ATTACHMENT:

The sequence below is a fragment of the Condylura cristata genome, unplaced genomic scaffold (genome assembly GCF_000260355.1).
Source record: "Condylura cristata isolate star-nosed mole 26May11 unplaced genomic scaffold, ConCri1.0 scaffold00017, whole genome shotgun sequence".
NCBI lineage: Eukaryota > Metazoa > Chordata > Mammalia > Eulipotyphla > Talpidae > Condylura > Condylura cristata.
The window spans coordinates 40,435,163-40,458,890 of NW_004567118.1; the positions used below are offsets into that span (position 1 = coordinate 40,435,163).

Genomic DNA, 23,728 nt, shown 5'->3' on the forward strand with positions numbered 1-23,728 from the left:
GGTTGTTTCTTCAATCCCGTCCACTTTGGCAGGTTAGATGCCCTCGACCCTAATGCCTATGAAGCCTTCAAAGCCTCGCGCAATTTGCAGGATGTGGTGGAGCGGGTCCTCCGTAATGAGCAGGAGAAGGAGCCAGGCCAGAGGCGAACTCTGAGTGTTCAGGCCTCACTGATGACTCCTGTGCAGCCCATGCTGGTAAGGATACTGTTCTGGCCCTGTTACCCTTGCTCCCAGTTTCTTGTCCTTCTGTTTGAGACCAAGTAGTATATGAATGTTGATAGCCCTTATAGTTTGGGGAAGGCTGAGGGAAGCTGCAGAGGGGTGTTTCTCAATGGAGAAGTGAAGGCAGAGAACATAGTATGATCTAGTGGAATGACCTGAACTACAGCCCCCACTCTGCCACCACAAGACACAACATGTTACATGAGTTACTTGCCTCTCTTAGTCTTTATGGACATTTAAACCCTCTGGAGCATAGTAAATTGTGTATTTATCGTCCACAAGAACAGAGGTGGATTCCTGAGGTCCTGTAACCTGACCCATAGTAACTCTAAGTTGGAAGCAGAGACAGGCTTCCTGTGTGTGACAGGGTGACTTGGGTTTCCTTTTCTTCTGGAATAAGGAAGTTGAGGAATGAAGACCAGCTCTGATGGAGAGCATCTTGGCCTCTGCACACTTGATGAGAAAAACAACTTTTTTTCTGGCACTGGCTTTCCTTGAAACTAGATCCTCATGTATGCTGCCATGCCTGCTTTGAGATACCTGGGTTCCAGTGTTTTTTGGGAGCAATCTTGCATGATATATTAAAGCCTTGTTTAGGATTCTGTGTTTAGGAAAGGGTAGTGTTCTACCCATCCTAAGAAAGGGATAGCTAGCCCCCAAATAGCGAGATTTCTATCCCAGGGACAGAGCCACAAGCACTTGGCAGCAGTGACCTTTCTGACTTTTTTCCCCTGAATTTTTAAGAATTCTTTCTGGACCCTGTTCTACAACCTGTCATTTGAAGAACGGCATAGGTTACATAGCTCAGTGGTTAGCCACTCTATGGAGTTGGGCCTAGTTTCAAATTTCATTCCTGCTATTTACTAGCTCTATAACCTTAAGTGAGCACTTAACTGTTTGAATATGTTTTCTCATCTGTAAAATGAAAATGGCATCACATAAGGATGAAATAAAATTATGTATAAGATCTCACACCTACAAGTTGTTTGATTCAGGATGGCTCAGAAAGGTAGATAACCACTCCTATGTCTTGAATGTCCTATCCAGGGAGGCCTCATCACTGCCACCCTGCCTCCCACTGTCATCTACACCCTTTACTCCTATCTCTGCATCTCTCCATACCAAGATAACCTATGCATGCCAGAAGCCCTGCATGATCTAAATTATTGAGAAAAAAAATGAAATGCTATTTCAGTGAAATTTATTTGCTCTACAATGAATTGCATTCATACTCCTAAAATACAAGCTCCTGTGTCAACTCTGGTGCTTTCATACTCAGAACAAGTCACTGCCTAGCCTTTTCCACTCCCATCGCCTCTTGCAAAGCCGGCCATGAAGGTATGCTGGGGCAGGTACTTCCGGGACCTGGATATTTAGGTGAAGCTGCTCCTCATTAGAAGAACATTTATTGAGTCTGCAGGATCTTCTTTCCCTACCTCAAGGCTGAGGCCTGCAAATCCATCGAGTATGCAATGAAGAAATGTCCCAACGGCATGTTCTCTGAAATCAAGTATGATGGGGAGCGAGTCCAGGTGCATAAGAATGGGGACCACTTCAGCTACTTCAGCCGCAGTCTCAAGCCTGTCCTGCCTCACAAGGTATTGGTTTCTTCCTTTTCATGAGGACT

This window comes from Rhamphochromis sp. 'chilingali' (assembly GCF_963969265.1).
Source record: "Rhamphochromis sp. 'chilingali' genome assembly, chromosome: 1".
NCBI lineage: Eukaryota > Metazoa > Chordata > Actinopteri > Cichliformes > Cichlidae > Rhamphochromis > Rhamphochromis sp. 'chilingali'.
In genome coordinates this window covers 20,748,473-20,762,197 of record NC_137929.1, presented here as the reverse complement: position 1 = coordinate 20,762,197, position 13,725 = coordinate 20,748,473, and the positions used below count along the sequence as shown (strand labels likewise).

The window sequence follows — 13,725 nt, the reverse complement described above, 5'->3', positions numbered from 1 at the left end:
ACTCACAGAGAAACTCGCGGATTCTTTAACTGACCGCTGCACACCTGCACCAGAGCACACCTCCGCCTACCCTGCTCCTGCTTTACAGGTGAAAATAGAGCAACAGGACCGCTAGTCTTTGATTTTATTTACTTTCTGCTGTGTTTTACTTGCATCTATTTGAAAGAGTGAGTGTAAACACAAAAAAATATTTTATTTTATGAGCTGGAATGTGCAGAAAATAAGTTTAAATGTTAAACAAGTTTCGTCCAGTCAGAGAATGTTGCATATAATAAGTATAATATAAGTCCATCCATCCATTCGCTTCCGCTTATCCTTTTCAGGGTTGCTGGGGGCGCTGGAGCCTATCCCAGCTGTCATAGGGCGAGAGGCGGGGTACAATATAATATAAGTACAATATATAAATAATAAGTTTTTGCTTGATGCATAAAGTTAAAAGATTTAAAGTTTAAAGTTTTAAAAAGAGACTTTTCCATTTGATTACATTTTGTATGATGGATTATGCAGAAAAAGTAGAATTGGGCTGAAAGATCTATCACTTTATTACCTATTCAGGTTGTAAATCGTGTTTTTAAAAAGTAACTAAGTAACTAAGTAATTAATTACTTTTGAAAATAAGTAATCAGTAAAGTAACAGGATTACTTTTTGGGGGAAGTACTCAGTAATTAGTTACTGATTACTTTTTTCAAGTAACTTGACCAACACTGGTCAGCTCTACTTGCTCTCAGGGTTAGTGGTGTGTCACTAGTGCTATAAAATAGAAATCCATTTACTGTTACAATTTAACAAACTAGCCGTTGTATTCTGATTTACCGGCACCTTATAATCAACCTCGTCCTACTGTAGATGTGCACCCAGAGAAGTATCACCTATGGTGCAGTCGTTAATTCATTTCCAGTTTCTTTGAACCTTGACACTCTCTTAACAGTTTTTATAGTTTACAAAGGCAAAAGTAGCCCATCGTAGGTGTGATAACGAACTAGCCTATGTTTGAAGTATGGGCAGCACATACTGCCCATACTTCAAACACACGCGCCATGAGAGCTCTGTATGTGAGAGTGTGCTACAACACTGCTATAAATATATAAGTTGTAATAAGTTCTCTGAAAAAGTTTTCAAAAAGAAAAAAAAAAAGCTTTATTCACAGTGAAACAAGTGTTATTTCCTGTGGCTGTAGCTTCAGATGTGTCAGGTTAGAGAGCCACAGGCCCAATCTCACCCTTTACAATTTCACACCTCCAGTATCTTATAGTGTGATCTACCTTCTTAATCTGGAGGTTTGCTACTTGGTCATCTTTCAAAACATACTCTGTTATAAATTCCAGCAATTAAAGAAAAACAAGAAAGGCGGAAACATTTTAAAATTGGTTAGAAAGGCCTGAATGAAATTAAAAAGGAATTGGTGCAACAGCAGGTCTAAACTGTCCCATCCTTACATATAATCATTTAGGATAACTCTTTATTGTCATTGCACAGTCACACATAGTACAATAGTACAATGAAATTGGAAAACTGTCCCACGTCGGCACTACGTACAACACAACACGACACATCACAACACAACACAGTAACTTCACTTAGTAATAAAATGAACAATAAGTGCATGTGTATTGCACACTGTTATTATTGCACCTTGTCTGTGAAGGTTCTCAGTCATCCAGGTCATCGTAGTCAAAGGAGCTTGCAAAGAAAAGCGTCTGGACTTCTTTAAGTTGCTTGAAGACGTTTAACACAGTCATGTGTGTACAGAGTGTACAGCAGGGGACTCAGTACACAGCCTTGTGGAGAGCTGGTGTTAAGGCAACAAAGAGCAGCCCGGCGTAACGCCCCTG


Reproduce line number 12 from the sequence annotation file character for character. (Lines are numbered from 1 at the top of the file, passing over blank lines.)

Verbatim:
ACTCACAGAGAAACTCGCGGATTCTTTAACTGACCGCTGCACACCTGCACCAGAGCACACCTCCGCCTACCCTGCTCCTGCTTTACAGGTGAAAATAGAGCAACAGGACCGCTAGTCTTTGATTTTATTTACTTTCTGCTGTGTTTTACTTGCATCTATTTGAAAGAGTGAGTGTAAACACAAAAAAATATTTTATTTTATGAGCTGGAATGTGCAGAAAATAAGTTTAAATGTTAAACAAGTTTCGTCCAGTCAGAGAATGTTGCATATAATAAGTATAATATAAGTCCATCCATCCATTCGCTTCCGCTTATCCTTTTCAGGGTTGCTGGGGGCGCTGGAGCCTATCCCAGCTGTCATAGGGCGAGAGGCGGGGTACAATATAATATAAGTACAATATATAAATAATAAGTTTTTGCTTGATGCATAAAGTTAAAAGATTTAAAGTTTAAAGTTTTAAAAAGAGACTTTTCCATTTGATTACATTTTGTATGATGGATTATGCAGAAAAAGTAGAATTGGGCTGAAAGATCTATCACTTTATTACCTATTCAGGTTGTAAATCGTGTTTTTAAAAAGTAACTAAGTAACTAAGTAATTAATTACTTTTGAAAATAAGTAATCAGTAAAGTAACAGGATTACTTTTTGGGGGAAGTACTCAGTAATTAGTTACTGATTACTTTTTTCAAGTAACTTGACCAACACTGGTCAGCTCTACTTGCTCTCAGGGTTAGTGGTGTGTCACTAGTGCTATAAAATAGAAATCCATTTACTGTTACAATTTAACAAACTAGCCGTTGTATTCTGATTTACCGGCACCTTATAATCAACCTCGTCCTACTGTAGATGTGCACCCAGAGAAGTATCACCTATGGTGCAGTCGTTAATTCATTTCCAGTTTCTTTGAACCTTGACACTCTCTTAACAGTTTTTATAGTTTACAAAGGCAAAAGTAGCCCATCGTAGGTGTGATAACGAACTAGCCTATGTTTGAAGTATGGGCAGCACATACTGCCCATACTTCAAACACACGCGCCATGAGAGCTCTGTATGTGAGAGTGTGCTACAACACTGCTATAAATATATAAGTTGTAATAAGTTCTCTGAAAAAGTTTTCAAAAAGAAAAAAAAAAAGCTTTATTCACAGTGAAACAAGTGTTATTTCCTGTGGCTGTAGCTTCAGATGTGTCAGGTTAGAGAGCCACAGGCCCAATCTCACCCTTTACAATTTCACACCTCCAGTATCTTATAGTGTGATCTACCTTCTTAATCTGGAGGTTTGCTACTTGGTCATCTTTCAAAACATACTCTGTTATAAATTCCAGCAATTAAAGAAAAACAAGAAAGGCGGAAACATTTTAAAATTGGTTAGAAAGGCCTGAATGAAATTAAAAAGGAATTGGTGCAACAGCAGGTCTAAACTGTCCCATCCTTACATATAATCATTTAGGATAACTCTTTATTGTCATTGCACAGTCACACATAGTACAATAGTACAATGAAATTGGAAAACTGTCCCACGTCGGCACTACGTACAACACAACACGACACATCACAACACAACACAGTAACTTCACTTAGTAATAAAATGAACAATAAGTGCATGTGTATTGCACACTGTTATTATTGCACCTTGTCTGTGAAGGTTCTCAGTCATCCAGGTCATCGTAGTCAAAGGAGCTTGCAAAGAAAAGCGTCTGGACTTCTTTAAGTTGCTTGAAGACGTTTAACACAGTCATGTGTGTACAGAGTGTACAGCAGGGGACTCAGTACACAGCCTTGTGGAGAGCTGGTGTTAAGGCAACAAAGAGCAGCCCGGCGTAACGCCCCTG